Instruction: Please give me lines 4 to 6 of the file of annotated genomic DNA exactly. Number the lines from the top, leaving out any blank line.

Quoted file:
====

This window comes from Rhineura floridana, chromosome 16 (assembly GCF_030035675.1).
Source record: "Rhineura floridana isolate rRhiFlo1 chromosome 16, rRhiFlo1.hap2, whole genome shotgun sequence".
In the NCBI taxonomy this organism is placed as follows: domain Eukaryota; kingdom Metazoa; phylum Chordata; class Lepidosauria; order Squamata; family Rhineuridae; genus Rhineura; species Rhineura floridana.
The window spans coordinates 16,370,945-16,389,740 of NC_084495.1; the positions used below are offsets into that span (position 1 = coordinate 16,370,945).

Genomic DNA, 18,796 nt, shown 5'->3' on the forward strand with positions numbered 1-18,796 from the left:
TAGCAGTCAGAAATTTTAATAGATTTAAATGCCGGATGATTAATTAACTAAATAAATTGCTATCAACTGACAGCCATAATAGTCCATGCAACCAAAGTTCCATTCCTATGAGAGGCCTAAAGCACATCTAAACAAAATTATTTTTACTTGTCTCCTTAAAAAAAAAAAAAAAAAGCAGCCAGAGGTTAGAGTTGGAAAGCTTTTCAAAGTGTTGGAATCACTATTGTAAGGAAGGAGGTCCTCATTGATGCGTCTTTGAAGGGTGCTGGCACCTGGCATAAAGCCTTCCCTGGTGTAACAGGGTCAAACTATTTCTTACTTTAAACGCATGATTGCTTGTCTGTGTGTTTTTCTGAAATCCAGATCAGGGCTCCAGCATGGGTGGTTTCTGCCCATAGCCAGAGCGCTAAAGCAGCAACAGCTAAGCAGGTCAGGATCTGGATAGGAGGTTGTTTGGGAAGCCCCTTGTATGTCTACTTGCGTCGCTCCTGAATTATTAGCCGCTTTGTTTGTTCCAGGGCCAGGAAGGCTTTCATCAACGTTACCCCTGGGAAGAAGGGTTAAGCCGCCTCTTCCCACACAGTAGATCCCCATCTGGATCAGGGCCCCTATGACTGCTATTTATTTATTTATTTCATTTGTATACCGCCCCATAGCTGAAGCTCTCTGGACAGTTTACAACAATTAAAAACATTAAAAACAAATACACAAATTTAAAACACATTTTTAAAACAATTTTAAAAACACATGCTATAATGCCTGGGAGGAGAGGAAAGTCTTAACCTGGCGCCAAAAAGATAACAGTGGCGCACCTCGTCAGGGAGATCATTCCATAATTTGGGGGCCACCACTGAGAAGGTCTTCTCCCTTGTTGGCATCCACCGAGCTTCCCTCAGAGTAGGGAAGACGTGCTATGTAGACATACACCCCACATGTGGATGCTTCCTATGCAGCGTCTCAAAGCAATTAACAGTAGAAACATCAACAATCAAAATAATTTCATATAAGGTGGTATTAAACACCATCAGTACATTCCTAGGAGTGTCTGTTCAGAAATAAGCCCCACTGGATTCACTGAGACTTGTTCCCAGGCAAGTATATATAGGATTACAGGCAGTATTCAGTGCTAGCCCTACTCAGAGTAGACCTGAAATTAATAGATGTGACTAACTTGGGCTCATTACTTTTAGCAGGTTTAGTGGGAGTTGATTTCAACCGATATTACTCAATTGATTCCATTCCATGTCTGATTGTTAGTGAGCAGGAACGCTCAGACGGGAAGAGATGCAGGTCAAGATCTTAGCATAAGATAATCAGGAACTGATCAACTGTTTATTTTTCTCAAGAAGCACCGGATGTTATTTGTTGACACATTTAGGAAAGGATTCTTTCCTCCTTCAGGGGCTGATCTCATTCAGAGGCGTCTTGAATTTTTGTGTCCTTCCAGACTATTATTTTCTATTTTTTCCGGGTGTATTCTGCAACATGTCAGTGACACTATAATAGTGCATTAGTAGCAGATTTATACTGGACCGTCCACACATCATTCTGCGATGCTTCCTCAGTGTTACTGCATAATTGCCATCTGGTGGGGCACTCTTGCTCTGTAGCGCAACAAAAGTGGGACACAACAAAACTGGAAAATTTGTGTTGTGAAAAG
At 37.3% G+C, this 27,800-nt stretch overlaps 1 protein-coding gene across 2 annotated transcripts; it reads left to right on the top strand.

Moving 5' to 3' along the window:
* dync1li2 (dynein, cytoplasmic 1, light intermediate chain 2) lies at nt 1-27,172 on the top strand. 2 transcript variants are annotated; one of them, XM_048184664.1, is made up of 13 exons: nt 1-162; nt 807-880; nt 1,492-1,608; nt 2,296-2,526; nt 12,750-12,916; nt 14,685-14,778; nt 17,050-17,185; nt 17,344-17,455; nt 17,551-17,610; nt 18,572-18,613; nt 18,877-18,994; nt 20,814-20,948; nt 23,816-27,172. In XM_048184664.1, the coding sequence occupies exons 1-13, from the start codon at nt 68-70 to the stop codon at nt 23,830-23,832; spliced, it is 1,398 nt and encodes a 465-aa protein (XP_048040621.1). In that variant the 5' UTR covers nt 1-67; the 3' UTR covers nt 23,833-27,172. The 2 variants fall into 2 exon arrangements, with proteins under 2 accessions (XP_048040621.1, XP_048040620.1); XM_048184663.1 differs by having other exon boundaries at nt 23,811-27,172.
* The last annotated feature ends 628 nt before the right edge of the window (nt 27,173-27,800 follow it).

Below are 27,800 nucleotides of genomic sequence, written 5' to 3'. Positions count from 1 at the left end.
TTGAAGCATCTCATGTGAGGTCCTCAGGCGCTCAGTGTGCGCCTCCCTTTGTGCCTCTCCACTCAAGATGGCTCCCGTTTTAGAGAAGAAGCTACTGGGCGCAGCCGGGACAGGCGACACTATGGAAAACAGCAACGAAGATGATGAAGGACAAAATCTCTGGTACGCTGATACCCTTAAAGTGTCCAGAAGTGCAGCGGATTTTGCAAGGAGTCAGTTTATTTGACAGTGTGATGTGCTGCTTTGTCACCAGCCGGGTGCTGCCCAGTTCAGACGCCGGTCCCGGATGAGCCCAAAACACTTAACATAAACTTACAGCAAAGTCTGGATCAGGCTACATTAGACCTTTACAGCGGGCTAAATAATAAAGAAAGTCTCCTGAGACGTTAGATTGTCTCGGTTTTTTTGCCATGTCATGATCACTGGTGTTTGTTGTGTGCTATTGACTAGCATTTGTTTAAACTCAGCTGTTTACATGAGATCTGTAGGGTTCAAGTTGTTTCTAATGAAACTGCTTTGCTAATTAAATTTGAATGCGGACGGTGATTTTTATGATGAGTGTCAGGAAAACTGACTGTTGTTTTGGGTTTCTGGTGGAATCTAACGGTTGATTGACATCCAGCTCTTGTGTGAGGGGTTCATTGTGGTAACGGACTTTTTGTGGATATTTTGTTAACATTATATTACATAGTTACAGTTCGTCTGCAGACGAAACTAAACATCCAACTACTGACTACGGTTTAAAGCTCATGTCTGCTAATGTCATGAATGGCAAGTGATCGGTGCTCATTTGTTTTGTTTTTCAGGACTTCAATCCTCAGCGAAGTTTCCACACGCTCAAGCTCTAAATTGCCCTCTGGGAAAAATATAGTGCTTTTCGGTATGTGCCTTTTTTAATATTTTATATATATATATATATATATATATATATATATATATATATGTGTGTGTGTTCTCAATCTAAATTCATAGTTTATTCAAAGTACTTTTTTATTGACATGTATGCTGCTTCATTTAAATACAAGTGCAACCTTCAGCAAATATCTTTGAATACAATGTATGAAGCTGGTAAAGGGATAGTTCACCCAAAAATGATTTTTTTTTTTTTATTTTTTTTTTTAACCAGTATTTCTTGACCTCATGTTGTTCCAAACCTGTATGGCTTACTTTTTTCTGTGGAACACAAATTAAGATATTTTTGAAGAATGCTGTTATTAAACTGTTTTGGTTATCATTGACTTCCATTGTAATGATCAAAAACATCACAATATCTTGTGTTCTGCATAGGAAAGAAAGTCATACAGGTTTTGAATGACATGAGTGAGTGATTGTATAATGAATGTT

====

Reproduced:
The window spans coordinates 16,370,945-16,389,740 of NC_084495.1; the positions used below are offsets into that span (position 1 = coordinate 16,370,945).

Genomic DNA, 18,796 nt, shown 5'->3' on the forward strand with positions numbered 1-18,796 from the left:
TAGCAGTCAGAAATTTTAATAGATTTAAATGCCGGATGATTAATTAACTAAATAAATTGCTATCAACTGACAGCCATAATAGTCCATGCAACCAAAGTTCCATTCCTATGAGAGGCCTAAAGCACATCTAAACAAAATTATTTTTACTTGTCTCCTTAAAAAAAAAAAAAAAAAGCAGCCAGAGGTTAGAGTTGGAAAGCTTTTCAAAGTGTTGGAATCACTATTGTAAGGAAGGAGGTCCTCATTGATGCGTCTTTGAAGGGTGCTGGCACCTGGCATAAAGCCTTCCCTGGTGTAACAGGGTCAAACTATTTCTTACTTTAAACGCATGATTGCTTGTCTGTGTGTTTTTCTGAAATCCAGATCAGGGCTCCAGCATGGGTGGTTTCTGCCCATAGCCAGAGCGCTAAAGCAGCAACAGCTAAGCAGGTCAGGATCTGGATAGGAGGTTGTTTGGGAAGCCCCTTGTATGTCTACTTGCGTCGCTCCTGAATTATTAGCCGCTTTGTTTGTTCCAGGGCCAGGAAGGCTTTCATCAACGTTACCCCTGGGAAGAAGGGTTAAGCCGCCTCTTCCCACACAGTAGATCCCCATCTGGATCAGGGCCCCTATGACTGCTATTTATTTATTTATTTCATTTGTATACCGCCCCATAGCTGAAGCTCTCTGGACAGTTTACAACAATTAAAAACATTAAAAACAAATACACAAATTTAAAACACATTTTTAAAACAATTTTAAAAACACATGCTATAATGCCTGGGAGGAGAGGAAAGTCTTAACCTGGCGCCAAAAAGATAACAGTGGCGCACCTCGTCAGGGAGATCATTCCATAATTTGGGGGCCACCACTGAGAAGGTCTTCTCCCTTGTTGGCATCCACCGAGCTTCCCTCAGAGTAGGGAAGACGTGCTATGTAGACATACACCCCACATGTGGATGCTTCCTATGCAGCGTCTCAAAGCAATTAACAGTAGAAACATCAACAATCAAAATAATTTCATATAAGGTGGTATTAAACACCATCAGTACATTCCTAGGAGTGTCTGTTCAGAAATAAGCCCCACTGGATTCACTGAGACTTGTTCCCAGGCAAGTATATATAGGATTACAGGCAGTATTCAGTGCTAGCCCTACTCAGAGTAGACCTGAAATTAATAGATGTGACTAACTTGGGCTCATTACTTTTAGCAGGTTTAGTGGGAGTTGATTTCAACCGATATTACTCAATTGATTCCATTCCATGTCTGATTGTTAGTGAGCAGGAACGCTCAGACGGGAAGAGATGCAGGTCAAGATCTTAGCATAAGATAATCAGGAACTGATCAACTGTTTATTTTTCTCAAGAAGCACCGGATGTTATTTGTTGACACATTTAGGAAAGGATTCTTTCCTCCTTCAGGGGCTGATCTCATTCAGAGGCGTCTTGAATTTTTGTGTCCTTCCAGACTATTATTTTCTATTTTTTCCGGGTGTATTCTGCAACATGTCAGTGACACTATAATAGTGCATTAGTAGCAGATTTATACTGGACCGTCCACACATCATTCTGCGATGCTTCCTCAGTGTTACTGCATAATTGCCATCTGGTGGGGCACTCTTGCTCTGTAGCGCAACAAAAGTGGGACACAACAAAACTGGAAAATTTGTGTTGTGAAAAG